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Labor Relations at Southwest Airlines

jharris
Not applicable

I became an Employee of SWA in December 2005.  However, as an attorney in private practice, I represented SWA in labor and employment matters for over 34 years before becoming an Employee.  Often, when people would learn that I represented Southwest Airlines, they would ask, “How does Southwest manage to remain non-Union?”  I would chuckle and explain that, in fact, Southwest is the most heavily unionized airline in the industry.  (We currently have ten collective bargaining agreements covering over 85% of our approximate 34,000 Employees.) 

But why was I so often asked this question?  I believe it is because there has been so little labor strife at Southwest.  But what is the explanation for such a remarkable labor relations history?  I believe it is attributable to two factors: (1) commitment to positive labor relations at the highest level of Leadership; and (2) our positive Employee Culture. 

Southwest Airlines began flying in June 1971, and I began representing Southwest in May 1972.  During those early years, I was privy to discussions at Southwest concerning what approach Southwest would take with regard to Union representation of its Employees.  Lamar Muse, the first operating CEO and President of Southwest, was of the opinion that we should not expend time and resources in an attempt to remain non-Union.  Lamar’s reason for doing so was both pragmatic and financial.  We were small and broke.  In Lamar’s opinion, if we were to be successful at remaining non-Union, we would have to lead the industry in wages and benefits, something we could not even begin to do.  Lamar also expressed the opinion, based on years of dealing with Unions at other airlines, that if Unions were voted in by our Employees, we could build and manage successful relations with them.  Herb Kelleher, recently retired Chairman of the Board at Southwest, believed that it was important for our Employees to have a voice.  He also strongly believed that we should not be adversaries, but rather partners, with any labor organization representing our Employees.  Although Lamar is now deceased and Herb is retired, there is still today at the highest levels of Leadership at Southwest a commitment to sustain and nurture the sound relationship we have with our labor organizations.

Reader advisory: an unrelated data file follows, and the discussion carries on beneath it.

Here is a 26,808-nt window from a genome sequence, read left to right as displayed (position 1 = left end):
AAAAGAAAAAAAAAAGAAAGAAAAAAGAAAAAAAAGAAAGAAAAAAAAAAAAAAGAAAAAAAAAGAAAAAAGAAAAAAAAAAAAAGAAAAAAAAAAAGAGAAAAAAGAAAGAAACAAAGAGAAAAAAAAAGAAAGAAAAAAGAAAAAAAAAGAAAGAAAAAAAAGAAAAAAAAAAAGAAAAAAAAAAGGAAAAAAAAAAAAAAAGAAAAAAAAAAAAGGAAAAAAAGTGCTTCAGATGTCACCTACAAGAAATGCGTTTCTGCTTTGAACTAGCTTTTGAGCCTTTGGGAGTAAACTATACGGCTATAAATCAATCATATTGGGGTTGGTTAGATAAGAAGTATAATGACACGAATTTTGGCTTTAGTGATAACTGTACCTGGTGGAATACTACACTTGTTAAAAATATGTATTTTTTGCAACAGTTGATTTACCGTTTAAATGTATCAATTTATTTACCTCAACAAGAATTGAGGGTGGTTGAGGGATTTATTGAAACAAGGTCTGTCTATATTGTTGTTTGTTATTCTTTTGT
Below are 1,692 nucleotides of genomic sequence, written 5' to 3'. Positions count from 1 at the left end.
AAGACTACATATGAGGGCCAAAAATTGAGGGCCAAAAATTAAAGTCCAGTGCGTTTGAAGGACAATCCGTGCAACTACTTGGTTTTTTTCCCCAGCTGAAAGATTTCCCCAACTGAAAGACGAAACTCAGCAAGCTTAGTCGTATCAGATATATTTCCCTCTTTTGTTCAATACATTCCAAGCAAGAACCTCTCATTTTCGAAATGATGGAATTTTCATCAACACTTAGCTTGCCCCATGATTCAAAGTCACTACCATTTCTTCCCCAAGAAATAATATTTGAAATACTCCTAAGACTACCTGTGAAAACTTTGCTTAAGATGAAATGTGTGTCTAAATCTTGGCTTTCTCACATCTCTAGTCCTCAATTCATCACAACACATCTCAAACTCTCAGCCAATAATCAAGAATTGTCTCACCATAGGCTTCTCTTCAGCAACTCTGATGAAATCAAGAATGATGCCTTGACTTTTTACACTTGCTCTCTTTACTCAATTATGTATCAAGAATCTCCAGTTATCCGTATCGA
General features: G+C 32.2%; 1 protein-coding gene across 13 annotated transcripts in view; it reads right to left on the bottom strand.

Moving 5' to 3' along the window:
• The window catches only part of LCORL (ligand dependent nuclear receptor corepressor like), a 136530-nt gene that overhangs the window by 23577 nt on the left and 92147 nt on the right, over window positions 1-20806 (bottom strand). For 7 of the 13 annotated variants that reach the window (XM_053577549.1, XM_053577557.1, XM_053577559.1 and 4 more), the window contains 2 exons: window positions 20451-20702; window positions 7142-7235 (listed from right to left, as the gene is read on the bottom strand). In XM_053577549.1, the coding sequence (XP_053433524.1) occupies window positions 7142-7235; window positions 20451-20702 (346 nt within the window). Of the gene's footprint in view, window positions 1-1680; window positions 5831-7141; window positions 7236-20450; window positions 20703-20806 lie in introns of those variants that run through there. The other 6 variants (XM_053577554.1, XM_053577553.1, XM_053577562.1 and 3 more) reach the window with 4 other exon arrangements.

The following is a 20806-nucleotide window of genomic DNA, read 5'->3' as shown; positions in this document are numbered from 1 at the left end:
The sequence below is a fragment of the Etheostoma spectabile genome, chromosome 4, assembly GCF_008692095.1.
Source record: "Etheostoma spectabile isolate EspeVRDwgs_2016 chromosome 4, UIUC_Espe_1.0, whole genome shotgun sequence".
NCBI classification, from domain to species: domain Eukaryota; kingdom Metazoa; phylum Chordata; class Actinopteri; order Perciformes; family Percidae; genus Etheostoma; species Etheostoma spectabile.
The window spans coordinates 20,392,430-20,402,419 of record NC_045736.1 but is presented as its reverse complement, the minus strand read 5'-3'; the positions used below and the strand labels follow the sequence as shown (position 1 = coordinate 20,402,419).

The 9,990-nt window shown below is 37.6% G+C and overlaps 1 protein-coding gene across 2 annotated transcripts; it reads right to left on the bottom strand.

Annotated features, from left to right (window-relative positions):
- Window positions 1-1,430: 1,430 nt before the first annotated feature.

There is yet another factor that contributes to positive labor relations at Southwest: our Culture–how we view and treat our Employees.  At Southwest, our Employees come first; our Customers come second; and our stockholders come third.  The rationale is pretty simple.  If we treat our Employees right, they’re going to treat our Customers right.  If our Customers are treated right, they will come back and our stockholders will benefit.  Moreover, if we are committed to the proposition that we are going to treat our Employees right, then it follows a fortiori that we should treat the labor organizations that represent them no differently. 

My role at Southwest falls under the Labor & Employee Relations Department, and the mission of our Labor & Employee Relations is to promote effective and respectful relationships with all of our Employees, as well as the Unions and Associations who represent our Unionized Employees.

Of course, this sounds great in theory, but the challenge is in execution.  It requires a daily commitment to do the right thing in our dealings with our Employees and the labor organizations that represent them. 

  • To disagree without being disagreeable. 
  • To avoid character assassination and vilification when things don’t go our way. 
  • To learn to listen, not just for the sake of being courteous, but with a goal of genuinely understanding and evaluating another point of view.  
  • Learning to appreciate the value of loyal opposition. 
  • To learn that we are not always right. 
  • To be willing to compromise and appreciate the value of joint resolution of disputes. 
  • To understand that a short term “win” at any cost can be destructive to a longterm relationship.

 

I believe Southwest and the labor organizations representing our Employees share two common goals: (1) to adequately and properly provide for the safety and economic wellbeing of our Employees; and (2) to keep our Company healthy and prosperous.  In these times of everincreasing costs and volatile fuel prices, it is a difficult challenge.  But we feel more confident knowing that our labor organizations are partners with whom we can join hands in this effort.

In summary, we value the relationship we have with our Employees and the labor organizations that represent them.  We believe that this relationship has contributed to the remarkable success of Southwest Airlines.  We are, after all,  in a Customer Service business that depends for its success upon our Employees.  As Colleen Barrett,  has often said, “We are in the Customer Service business.  We just happen to fly airplanes.”

In the entrance lobby at our HDQ building in Dallas, Texas, there is an inscription etched in glass that eloquently describes how the success of Southwest Airlines is attributable to our marvelous Employees: 

The people of Southwest Airlines are the creators of what we have become–and of what we will be.  Our people transformed an idea into a legend.  That legend will continue to grow only so long as it is nourished–by our people’s indomitable spirit, boundless energy, immense good will, and burning desire to excel.  Our thanks–and our love–to the people of Southwest Airlines for creating a marvelous family and a wondrous airline.

(See a video from Herb in our video blog section.)

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